Some VW Diesels Now Have a Fix

CARS.COM — Federal and state regulators on Friday approved a fix for a significant number of 2015 Volkswagen diesel engines involved in the automaker’s ongoing emissions scandal. The affected cars have so-called “Generation 3” EA288 diesel four-cylinder engines:

Related: More on the Volkswagen Diesel Scandal

The EPA and California Air Resources Board approved a fix Volkswagen proposed that aims to curb excess nitrogen oxide emissions. That means owners can keep their cars, have a fix made and receive a compensatory payment of anywhere from about $6,000 to $10,000. (See the specific payouts for each car here.)

Volkswagen Group’s so-called “defeat-device” emissions software has allowed hundreds of thousands of diesel vehicles from the 2009-16 model years to emit nitrogen oxide at illegal levels while thwarting emissions tests. Nitrogen oxide is a smog-forming pollutant.

Volkswagen told regulators in 2015 that the third-generation diesels should have the most straightforward remedy of all three generations of diesel four-cylinders in the scandal. (The first two generations are the 2009-14 model-year VW and Audi diesel vehicles; a fix for them isn’t available yet.)

Citing “independent testing and analysis at their own laboratories,” regulators said today that Volkswagen’s third-gen fix should not affect gas mileage, reliability or durability. Jeannine Ginivan, a VW spokeswoman, said that the automaker believes the fix should not affect performance, either.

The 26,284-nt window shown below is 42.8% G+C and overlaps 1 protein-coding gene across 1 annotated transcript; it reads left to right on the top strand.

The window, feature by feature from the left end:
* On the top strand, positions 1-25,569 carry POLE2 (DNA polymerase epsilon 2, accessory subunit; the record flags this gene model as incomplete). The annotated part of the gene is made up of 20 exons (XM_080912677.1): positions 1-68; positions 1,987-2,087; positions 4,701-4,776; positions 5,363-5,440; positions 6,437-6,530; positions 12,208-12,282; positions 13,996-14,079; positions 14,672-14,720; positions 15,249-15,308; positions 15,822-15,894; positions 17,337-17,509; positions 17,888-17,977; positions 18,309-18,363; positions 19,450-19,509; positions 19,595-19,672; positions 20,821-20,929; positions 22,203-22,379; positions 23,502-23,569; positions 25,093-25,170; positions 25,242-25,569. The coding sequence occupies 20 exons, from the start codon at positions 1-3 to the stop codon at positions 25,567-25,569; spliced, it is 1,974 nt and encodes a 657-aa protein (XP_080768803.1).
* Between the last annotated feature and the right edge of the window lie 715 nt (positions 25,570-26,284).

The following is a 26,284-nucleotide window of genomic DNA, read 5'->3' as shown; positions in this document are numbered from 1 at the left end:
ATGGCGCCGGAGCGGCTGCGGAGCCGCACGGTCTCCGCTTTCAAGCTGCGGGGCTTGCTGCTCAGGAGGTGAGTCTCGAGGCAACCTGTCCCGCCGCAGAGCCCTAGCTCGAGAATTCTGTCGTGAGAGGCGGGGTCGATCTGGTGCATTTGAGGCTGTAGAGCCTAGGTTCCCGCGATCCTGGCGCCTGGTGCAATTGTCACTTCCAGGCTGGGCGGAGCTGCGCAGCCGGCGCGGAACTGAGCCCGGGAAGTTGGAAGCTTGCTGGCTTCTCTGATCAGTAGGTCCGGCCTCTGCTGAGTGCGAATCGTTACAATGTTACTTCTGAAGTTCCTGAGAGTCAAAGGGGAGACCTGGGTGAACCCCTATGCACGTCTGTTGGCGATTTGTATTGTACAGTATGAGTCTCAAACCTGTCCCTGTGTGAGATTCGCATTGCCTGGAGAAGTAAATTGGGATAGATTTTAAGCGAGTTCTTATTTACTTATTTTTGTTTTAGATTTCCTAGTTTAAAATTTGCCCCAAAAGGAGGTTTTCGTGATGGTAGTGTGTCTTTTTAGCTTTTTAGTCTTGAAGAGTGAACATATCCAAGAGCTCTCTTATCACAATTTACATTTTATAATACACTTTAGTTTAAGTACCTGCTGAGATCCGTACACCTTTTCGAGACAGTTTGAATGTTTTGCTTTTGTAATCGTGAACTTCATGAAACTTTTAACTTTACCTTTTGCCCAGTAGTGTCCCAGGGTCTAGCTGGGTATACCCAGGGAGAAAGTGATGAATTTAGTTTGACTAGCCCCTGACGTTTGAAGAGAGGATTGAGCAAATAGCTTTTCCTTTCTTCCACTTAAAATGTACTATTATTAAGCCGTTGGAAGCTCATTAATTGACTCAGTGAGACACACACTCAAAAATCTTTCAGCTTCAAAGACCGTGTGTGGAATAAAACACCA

The remedy uses a software update to eliminate the defeat device; owners can get that update now and receive two-thirds of their eligible compensation. In about a year, VW will conduct a second phase that employs more software updates and new hardware: a diesel particulate filter, diesel oxidation catalyst and a nitrogen-oxide catalyst. All of these will be necessary for long-term reliability and emissions performance, regulators said. Upon completion of the second phase, owners will receive the remaining third of their eligible compensation, Ginivan said.

Volkswagen has 10 business days to notify affected owners and lessees that a fix is now available, regulators said.

“This is an important step,” Volkswagen said in an emailed statement. “We will now notify eligible customers in the United States that they can receive phase one of this modification at dealerships free of charge as soon as possible. Volkswagen continues to work closely with EPA and CARB to reach an agreement on approved emissions modifications for other affected 2.0-liter TDI vehicles as quickly as possible.”

If you own one of these cars, you can still have VW repurchase your car under the terms of the automaker’s settlement regarding the four-cylinder diesel engines. Payouts depend on the car, its age and mileage, but they include extra compensation atop the vehicle’s trade-in value. A federal judge approved the final details of the settlement on Oct. 25, 2016, and owners can sign up here.

Any owners who have already sold their car back to VW under the program can’t have it back and opt to get the fix, Ginivan said. For cars in this group that it repurchases, VW generally plans to make the fix and resell them, she added.

Today’s fix doesn’t affect the diesel V-6 engines under the same emissions scandal.

 
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